- Two narratives emerge over deadly November airstrike
- Distrust between both sides added to the confusion, U.S. says
- Pakistan insists that they were fired upon first
- The incident threatens to worsen relations between the two countries
Two differing narratives about what sparked a November confrontation that resulted in an airstrike that killed 24 Pakistani soldiers emerged Thursday, threatening to increase distrust between the two sides.
In fact, distrust is one of the factors that may have exacerbated the "inadequate coordination" that lead the deadly incident between strained allies.
The U.S. investigation found that its forces acted in self-defense after being fired upon in Afghanistan, near the Pakistani border.
But Pakistan has said that it was the other way around -- that their forces were attacked first -- and intelligence sources doubled down on that version after the U.S. findings were announced.
The disagreement over the events of November 26 are likely to further erode the already fragile relations between the United States and Pakistan.
The Pentagon report, based on about 60 interviews with coalition officials, "draws some connections that may not have been obvious in the immediate aftermath of the incident," said Brig. Gen. Stephen A. Clark, who led the investigation.
According to Clark, a coalition team heading toward an Afghan village near the Pakistani border came under attack from "very direct and heavy" machine gun fire, as well as to incoming mortars.
The ground commander responded with a "show of force," with an F-15 jet and AC-130 gunship making their presence known and dropped flares illuminating the area, Clark said.
"This is key for the ground tactical leader's mindset in that there should be no doubt in anybody's minds that these are coalition forces in the area," he said.
When the firing and mortars didn't stop, the airstrike was called in.
Two Pakistani intelligence officials told CNN Thursday their country's investigation into the incident contradicts the findings of the U.S. report.
"Every Pakistani soldier knows that the Taliban doesn't have gunships and AC-130s," one high-ranking official close to the investigation said. "But that's not the point. The point is that they contend that we fired first. They're wrong. They fired first. We responded. And then they called in the air support, and proceeded to attack us at length."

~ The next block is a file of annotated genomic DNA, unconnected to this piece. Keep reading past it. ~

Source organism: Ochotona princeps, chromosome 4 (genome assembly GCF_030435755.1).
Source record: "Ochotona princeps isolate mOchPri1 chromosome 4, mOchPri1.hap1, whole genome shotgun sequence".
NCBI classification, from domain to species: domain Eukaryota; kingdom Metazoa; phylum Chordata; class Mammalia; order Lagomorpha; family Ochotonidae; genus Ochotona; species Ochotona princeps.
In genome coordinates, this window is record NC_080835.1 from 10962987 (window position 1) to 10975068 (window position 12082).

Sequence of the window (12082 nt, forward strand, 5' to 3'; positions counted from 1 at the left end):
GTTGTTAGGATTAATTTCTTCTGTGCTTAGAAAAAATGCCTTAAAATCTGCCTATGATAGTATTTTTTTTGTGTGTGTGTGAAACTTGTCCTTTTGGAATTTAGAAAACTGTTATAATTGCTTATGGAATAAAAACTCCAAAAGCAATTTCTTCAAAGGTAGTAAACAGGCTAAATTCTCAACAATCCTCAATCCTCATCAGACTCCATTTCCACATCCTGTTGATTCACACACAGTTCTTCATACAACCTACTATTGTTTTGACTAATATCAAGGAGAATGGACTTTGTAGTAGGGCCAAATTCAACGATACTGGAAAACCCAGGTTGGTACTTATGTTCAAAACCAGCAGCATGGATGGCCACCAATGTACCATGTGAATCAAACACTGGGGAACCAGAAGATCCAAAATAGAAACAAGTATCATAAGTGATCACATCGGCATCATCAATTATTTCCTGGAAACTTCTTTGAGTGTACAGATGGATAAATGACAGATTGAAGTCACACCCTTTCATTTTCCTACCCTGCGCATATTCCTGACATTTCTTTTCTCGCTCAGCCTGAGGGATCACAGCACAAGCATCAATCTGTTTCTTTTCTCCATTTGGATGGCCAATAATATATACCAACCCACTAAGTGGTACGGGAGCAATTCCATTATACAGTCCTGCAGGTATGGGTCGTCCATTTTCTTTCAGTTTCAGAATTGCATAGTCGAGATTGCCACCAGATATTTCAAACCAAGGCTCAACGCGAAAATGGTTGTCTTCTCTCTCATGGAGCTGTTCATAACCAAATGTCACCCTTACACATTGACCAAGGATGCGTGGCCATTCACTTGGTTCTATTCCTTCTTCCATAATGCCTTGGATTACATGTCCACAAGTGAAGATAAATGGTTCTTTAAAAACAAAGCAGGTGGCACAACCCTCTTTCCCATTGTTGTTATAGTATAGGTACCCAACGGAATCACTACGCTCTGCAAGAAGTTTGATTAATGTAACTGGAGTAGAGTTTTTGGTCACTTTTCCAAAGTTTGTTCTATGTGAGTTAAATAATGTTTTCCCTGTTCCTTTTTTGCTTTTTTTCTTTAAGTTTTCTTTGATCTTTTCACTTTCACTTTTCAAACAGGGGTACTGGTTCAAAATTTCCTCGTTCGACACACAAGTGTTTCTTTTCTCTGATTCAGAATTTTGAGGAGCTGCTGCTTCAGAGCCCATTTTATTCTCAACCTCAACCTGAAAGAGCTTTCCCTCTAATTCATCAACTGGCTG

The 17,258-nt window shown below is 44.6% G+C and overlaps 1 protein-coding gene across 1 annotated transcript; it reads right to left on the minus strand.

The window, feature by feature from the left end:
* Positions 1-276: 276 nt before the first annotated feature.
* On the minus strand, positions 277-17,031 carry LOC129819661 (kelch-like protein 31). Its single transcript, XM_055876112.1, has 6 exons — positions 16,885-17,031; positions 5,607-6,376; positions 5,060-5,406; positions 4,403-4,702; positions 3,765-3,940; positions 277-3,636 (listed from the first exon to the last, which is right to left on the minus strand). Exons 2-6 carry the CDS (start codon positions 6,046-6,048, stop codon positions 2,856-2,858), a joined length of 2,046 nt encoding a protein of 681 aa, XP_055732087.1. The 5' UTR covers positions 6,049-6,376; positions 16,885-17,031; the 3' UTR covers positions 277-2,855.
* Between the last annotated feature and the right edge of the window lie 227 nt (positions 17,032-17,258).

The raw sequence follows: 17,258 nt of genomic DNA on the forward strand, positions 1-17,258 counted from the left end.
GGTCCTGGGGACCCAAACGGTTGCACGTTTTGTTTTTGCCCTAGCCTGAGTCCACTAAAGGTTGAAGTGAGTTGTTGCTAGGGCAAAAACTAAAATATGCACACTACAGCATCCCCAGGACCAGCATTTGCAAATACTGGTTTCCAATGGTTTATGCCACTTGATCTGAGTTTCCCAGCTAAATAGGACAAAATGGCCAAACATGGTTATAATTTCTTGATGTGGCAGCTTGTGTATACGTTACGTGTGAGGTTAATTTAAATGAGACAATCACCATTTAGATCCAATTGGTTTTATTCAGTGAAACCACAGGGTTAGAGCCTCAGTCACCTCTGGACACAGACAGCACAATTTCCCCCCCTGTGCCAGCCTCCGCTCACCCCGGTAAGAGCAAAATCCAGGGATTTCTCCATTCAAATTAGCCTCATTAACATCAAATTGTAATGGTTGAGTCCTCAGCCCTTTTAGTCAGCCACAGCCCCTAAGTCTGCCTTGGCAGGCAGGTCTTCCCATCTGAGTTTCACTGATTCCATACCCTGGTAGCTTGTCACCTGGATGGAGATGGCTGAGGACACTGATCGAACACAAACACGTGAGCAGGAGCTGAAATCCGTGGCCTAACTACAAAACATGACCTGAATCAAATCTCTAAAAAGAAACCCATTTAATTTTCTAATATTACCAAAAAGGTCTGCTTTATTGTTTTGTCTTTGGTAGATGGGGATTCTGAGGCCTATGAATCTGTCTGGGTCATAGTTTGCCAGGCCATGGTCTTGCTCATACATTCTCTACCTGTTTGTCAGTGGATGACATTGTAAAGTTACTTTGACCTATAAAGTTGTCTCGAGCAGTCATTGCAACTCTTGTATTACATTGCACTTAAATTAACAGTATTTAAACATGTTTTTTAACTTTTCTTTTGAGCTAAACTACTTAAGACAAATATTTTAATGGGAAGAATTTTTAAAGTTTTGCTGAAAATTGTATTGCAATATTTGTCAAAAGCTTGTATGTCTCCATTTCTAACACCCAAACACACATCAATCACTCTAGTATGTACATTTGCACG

"The (Department of Defense's) findings are strange, and contradict what we have communicated so far to the Americans. This report is not good news," a second intelligence official added.
The officials asked not to be named because they are not authorized to discuss security issues.
According to Clark, there were two separate engagements at the site where they originally came under fire, and a third one about 40 minutes later further north.
A series of miscommunications apparently kept the two sides from discovering that they were firing at friendlies.
The first could be described as a misunderstanding.
Before the coalition aircraft opened fire, the Americans asked the Pakistanis if they had any personnel in the area, Clark said. The answer that came back was along the lines of "no, but let us check," which made its way to the ground as simply "no."
Only then did the airstrikes begin, Clark said.
The second and third critical missteps could be blamed on distrust.
At one point, about an hour into the confrontation, the Pakistani military reported to the Americans that they were under attack. When asked for their location, the Pakistanis didn't want to give their location up, arguing that the coalition forces must know where they were because they were firing at them, Clark said.
Furthermore, while the coalition forces had the exact coordinates of where their troops were, a decision was made to give the Pakistanis only a general location of where they were, Clark said.
Because of an inaccurate map, the description the coalition forces gave was not accurate, he said.
Pakistan's military has repeatedly insisted the airstrike near the Afghan border was deliberate, and the Pakistani government ordered the American military to vacate an air base used to launch drone strikes.
The Defense Department said the findings of the investigation have been shared with the Pakistani and Afghan governments as well as key NATO leadership.
The Defense Department statement said the focus now is to learn from mistakes.
"More critically, we must work to improve the level of trust between our two countries. We cannot operate effectively on the border -- or in other parts of our relationship -- without addressing the fundamental trust still lacking between us. We earnestly hope the Pakistani military will join us in bridging that gap," the department said.
In an effort to preempt the results of the investigation, the Pakistani Embassy in Washington last week invited reporters for a detailed briefing on the incident.
The Pakistani officials at the briefing argued that well-established operating procedures and an intricate system for operational information sharing were deliberately ignored, which led to the deaths.